— Bidwill will have Wilson go in the Ring of Honor, but that date is TBD. The schedule comes out tomorrow, and then the team must figure out what home games have which events, like Breast Cancer Awareness or Salute to Service, for example.
— Wilson admits he thinks about the Hall of Fame. I’ll have a separate post on that tomorrow, but it’s been tough sledding for safeties in Canton.
— There was a good group of former teammates on hand for Wilson today: Fitz, Patrick Peterson, Justin Bethel, Rashad Johnson, Calais Campbell, Bertrand Berry, Quentin Harris, Damien Anderson, Rolando Cantu. Peterson even took the mic during the press conference to deliver a statement in front of everyone. Wilson was an important part of this franchise. He still should be.
Tags: Adrian Wilson, Bertrand Berry, Calais Campbell, Damien Anderson, Hall of Fame, Justin Bethel, Michael Bidwill, Pat Tillman, Patrick Peterson, Quentin Harris, Rashad Johnson, Rolando Cantu
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One of the things that frustrates Bruce Arians is the inability to talk football with players during certain parts of the offseason. It’s reality, though, under the current collective bargaining agreement. Today, those shackles come off.
The players have returned to begin Phase I of the offseason work. (It’s voluntary, don’t forget, although one player here was Patrick Peterson, as you can see below.) The big part of that is the strength and conditioning program, but it also includes meetings. Players can be around for four hours total (90 minutes on the field) so Arians and his coaches can finally start discussing the playbook. The new free agents can start getting the information about their duties. New defensive coordinator James Bettcher can start explaining his system and its tweaks from what Todd Bowles did.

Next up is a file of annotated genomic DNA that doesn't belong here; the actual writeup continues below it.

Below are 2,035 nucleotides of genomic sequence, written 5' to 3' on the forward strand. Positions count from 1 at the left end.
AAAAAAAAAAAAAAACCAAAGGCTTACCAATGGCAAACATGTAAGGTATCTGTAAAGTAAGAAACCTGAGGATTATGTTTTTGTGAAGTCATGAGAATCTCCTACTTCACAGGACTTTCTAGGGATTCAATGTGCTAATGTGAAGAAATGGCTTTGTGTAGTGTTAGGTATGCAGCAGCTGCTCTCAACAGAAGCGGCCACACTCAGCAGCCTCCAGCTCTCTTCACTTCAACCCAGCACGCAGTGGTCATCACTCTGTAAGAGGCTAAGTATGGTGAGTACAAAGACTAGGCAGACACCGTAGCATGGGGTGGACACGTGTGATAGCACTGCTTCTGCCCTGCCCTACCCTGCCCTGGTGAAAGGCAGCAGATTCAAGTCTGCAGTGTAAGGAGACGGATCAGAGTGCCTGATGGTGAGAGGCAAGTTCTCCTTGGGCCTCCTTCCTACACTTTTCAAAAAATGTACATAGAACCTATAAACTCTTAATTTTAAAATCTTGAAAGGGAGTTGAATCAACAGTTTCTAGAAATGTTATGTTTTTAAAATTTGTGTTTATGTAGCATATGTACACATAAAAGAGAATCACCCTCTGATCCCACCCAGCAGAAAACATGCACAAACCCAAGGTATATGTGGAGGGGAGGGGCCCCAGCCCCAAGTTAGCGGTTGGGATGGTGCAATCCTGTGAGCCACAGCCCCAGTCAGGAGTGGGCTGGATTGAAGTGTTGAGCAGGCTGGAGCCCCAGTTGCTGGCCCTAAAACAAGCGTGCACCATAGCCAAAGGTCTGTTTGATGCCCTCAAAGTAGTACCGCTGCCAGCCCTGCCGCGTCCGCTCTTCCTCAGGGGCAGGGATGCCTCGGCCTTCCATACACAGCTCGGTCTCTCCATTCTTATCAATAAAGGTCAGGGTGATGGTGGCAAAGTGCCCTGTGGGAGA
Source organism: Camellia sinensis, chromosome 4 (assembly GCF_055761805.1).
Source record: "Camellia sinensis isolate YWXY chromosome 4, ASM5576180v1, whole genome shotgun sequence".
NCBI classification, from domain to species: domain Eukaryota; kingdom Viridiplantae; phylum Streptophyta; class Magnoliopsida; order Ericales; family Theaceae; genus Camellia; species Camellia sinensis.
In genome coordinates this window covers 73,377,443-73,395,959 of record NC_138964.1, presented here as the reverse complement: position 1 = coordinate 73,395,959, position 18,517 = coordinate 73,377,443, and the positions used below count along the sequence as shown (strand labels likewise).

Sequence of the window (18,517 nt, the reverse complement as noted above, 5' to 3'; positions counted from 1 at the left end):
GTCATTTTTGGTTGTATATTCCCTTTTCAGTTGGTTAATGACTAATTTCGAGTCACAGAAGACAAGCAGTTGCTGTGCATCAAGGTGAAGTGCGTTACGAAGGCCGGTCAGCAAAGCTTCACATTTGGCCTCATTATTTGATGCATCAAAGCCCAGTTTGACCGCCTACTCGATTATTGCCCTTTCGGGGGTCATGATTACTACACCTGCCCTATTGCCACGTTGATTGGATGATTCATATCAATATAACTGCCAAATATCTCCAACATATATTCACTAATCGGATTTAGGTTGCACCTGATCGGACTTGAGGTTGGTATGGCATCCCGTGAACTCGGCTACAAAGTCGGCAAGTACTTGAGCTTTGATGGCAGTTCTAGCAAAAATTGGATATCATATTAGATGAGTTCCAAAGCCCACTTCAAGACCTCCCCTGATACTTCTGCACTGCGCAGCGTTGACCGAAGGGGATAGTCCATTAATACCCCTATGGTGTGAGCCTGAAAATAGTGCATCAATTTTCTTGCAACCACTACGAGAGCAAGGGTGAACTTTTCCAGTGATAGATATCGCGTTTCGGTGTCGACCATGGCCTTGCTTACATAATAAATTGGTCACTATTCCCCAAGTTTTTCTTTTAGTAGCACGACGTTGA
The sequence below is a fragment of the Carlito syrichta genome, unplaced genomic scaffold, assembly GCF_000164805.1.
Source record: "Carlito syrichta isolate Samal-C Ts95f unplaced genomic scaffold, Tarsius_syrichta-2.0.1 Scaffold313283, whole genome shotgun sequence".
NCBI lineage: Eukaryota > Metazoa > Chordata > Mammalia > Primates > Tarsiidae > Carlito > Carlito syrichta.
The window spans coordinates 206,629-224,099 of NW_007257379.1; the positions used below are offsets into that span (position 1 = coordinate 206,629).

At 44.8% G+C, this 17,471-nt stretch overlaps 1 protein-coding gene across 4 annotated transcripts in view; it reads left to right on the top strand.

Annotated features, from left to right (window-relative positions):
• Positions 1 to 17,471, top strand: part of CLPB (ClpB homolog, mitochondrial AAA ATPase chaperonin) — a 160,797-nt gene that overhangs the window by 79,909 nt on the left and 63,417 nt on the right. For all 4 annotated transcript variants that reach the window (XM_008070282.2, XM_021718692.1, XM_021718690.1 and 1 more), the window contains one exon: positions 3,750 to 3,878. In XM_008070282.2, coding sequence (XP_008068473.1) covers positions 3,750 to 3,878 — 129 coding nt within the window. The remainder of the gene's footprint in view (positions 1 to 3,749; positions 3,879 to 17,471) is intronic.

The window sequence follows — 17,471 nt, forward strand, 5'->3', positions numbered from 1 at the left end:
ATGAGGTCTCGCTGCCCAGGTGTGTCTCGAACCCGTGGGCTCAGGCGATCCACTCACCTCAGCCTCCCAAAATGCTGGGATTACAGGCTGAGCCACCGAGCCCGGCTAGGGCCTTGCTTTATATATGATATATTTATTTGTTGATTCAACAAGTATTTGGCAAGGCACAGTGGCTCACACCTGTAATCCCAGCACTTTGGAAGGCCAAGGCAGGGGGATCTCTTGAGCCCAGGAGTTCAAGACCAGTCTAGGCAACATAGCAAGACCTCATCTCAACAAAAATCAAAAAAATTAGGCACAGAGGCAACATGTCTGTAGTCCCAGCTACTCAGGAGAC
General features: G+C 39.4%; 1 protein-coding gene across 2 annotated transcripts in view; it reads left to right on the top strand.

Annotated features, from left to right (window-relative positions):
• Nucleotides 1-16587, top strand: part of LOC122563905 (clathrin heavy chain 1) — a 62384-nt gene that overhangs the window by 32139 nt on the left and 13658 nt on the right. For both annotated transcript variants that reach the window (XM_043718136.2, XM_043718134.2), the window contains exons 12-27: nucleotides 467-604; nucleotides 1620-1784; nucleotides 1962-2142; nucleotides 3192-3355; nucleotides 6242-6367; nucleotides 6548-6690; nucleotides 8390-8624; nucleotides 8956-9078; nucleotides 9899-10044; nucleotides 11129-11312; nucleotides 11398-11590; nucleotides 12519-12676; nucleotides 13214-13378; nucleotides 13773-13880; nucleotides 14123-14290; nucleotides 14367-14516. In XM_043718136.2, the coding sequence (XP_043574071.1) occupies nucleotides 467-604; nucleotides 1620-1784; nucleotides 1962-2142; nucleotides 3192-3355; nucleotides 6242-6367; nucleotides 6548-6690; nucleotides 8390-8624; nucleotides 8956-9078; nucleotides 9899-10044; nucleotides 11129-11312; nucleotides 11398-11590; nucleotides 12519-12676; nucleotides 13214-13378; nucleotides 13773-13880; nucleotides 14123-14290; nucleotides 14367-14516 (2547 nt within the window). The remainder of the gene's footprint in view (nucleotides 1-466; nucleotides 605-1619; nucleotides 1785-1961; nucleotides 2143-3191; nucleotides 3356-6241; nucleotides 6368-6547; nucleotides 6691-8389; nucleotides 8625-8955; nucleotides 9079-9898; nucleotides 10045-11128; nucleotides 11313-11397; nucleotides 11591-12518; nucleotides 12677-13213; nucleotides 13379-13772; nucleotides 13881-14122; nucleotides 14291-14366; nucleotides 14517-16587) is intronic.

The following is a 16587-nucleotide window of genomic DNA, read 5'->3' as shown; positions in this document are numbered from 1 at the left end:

The 2015 is here.
— The full NFL schedule will be released at 5 p.m. Arizona time on Tuesday.
— Meanwhile, the return of the players isn’t the biggest news of the day here at the team facility. There is a 1 p.m. press conference with Adrian Wilson, team president Michael Bidwill and GM Steve Keim. No official word on what it’s about.
Tags: Adrian Wilson, Bruce Arians, James Bettcher, NFL schedule, offseason
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Back in 2008, Bertrand Berry was asked to take a pay cut to remain with the Cardinals. He decided to do so. In 2012, Adrian Wilson was asked to take a pay cut to remain with the Cardinals. He did so (and that didn’t save him from being released after the season.) The only leverage either player had was to say, “I’ll leave” if they didn’t like the offer. It’s not ideal, but it was reality.